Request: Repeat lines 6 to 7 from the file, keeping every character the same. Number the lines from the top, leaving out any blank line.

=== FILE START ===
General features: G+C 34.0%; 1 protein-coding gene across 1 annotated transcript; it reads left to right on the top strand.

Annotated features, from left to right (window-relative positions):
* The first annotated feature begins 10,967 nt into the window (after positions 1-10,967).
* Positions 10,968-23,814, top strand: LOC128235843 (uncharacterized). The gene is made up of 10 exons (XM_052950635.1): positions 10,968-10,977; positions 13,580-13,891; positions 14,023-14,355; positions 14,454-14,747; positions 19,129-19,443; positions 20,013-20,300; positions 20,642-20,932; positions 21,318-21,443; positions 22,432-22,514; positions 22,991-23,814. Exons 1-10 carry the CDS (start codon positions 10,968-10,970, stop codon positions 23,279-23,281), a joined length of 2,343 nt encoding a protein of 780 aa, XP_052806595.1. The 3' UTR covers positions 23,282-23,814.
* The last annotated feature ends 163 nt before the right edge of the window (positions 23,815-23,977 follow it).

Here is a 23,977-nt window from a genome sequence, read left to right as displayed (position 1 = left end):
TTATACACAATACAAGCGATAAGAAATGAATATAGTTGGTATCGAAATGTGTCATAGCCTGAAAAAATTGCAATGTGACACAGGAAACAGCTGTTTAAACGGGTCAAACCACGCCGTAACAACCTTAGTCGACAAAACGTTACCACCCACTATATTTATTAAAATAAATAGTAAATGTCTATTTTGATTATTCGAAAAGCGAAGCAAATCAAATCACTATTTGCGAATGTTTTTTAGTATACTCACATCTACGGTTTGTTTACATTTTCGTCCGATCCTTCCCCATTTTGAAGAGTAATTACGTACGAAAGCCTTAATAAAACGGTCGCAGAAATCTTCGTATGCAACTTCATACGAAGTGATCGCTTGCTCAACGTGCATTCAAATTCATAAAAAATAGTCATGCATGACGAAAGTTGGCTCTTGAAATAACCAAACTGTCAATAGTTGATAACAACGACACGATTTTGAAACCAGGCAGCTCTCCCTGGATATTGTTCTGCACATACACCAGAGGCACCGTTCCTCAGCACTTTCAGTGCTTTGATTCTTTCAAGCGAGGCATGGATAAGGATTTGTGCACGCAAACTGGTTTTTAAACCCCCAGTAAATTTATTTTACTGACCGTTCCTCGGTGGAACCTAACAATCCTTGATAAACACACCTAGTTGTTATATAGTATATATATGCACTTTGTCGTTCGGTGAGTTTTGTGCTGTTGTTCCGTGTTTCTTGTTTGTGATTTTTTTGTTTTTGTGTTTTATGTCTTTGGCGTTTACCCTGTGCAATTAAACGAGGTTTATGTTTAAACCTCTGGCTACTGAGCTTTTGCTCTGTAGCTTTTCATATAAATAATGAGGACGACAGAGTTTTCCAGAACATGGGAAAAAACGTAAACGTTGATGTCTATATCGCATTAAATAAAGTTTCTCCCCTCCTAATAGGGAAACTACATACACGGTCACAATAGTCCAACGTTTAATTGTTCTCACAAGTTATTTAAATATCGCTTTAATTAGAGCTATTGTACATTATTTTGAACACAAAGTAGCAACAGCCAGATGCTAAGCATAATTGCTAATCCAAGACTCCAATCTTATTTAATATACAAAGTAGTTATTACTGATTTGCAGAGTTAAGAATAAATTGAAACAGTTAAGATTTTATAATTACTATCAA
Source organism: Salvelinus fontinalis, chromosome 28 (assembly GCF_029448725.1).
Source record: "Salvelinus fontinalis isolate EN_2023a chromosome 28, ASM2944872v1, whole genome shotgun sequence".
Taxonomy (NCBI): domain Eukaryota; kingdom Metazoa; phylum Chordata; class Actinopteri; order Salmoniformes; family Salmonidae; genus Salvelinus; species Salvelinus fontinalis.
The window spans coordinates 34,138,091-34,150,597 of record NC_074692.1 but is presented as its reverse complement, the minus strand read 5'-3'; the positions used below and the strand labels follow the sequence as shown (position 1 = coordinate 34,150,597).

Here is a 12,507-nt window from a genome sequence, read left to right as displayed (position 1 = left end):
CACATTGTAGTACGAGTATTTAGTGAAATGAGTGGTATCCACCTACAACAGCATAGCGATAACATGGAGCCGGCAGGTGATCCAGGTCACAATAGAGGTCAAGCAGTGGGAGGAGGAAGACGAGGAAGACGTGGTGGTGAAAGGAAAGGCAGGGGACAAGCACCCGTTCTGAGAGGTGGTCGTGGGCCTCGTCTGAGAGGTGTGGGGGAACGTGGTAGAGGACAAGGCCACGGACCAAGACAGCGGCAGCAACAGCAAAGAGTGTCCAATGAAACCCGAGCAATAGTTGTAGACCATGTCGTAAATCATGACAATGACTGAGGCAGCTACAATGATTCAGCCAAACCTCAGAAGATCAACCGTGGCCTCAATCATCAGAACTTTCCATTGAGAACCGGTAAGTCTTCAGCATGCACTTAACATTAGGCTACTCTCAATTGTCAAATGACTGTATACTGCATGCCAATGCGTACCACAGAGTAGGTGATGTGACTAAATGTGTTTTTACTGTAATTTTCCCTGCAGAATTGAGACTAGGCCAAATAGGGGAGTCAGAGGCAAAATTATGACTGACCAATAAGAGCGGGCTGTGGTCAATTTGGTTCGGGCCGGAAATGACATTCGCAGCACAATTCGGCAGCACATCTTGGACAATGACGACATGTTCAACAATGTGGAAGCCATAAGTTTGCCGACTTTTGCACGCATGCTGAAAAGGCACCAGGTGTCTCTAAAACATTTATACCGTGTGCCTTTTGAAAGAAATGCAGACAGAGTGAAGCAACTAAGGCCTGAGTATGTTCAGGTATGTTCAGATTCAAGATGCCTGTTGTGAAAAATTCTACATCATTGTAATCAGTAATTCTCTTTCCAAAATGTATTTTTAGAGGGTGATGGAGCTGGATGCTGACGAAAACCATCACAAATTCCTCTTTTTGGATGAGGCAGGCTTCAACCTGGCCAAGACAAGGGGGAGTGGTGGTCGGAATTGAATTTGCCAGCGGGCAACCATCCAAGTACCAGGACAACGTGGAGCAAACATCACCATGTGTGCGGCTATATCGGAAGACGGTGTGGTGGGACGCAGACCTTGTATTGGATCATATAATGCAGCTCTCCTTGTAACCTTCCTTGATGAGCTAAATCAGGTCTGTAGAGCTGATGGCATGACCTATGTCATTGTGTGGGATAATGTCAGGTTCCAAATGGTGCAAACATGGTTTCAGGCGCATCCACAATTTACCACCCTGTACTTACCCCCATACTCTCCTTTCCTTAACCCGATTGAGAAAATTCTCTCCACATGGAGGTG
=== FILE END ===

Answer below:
Here is a 23,977-nt window from a genome sequence, read left to right as displayed (position 1 = left end):
TTATACACAATACAAGCGATAAGAAATGAATATAGTTGGTATCGAAATGTGTCATAGCCTGAAAAAATTGCAATGTGACACAGGAAACAGCTGTTTAAACGGGTCAAACCACGCCGTAACAACCTTAGTCGACAAAACGTTACCACCCACTATATTTATTAAAATAAATAGTAAATGTCTATTTTGATTATTCGAAAAGCGAAGCAAATCAAATCACTATTTGCGAATGTTTTTTAGTATACTCACATCTACGGTTTGTTTACATTTTCGTCCGATCCTTCCCCATTTTGAAGAGTAATTACGTACGAAAGCCTTAATAAAACGGTCGCAGAAATCTTCGTATGCAACTTCATACGAAGTGATCGCTTGCTCAACGTGCATTCAAATTCATAAAAAATAGTCATGCATGACGAAAGTTGGCTCTTGAAATAACCAAACTGTCAATAGTTGATAACAACGACACGATTTTGAAACCAGGCAGCTCTCCCTGGATATTGTTCTGCACATACACCAGAGGCACCGTTCCTCAGCACTTTCAGTGCTTTGATTCTTTCAAGCGAGGCATGGATAAGGATTTGTGCACGCAAACTGGTTTTTAAACCCCCAGTAAATTTATTTTACTGACCGTTCCTCGGTGGAACCTAACAATCCTTGATAAACACACCTAGTTGTTATATAGTATATATATGCACTTTGTCGTTCGGTGAGTTTTGTGCTGTTGTTCCGTGTTTCTTGTTTGTGATTTTTTTGTTTTTGTGTTTTATGTCTTTGGCGTTTACCCTGTGCAATTAAACGAGGTTTATGTTTAAACCTCTGGCTACTGAGCTTTTGCTCTGTAGCTTTTCATATAAATAATGAGGACGACAGAGTTTTCCAGAACATGGGAAAAAACGTAAACGTTGATGTCTATATCGCATTAAATAAAGTTTCTCCCCTCCTAATAGGGAAACTACATACACGGTCACAATAGTCCAACGTTTAATTGTTCTCACAAGTTATTTAAATATCGCTTTAATTAGAGCTATTGTACATTATTTTGAACACAAAGTAGCAACAGCCAGATGCTAAGCATAATTGCTAATCCAAGACTCCAATCTTATTTAATATACAAAGTAGTTATTACTGATTTGCAGAGTTAAGAATAAATTGAAACAGTTAAGATTTTATAATTACTATCAA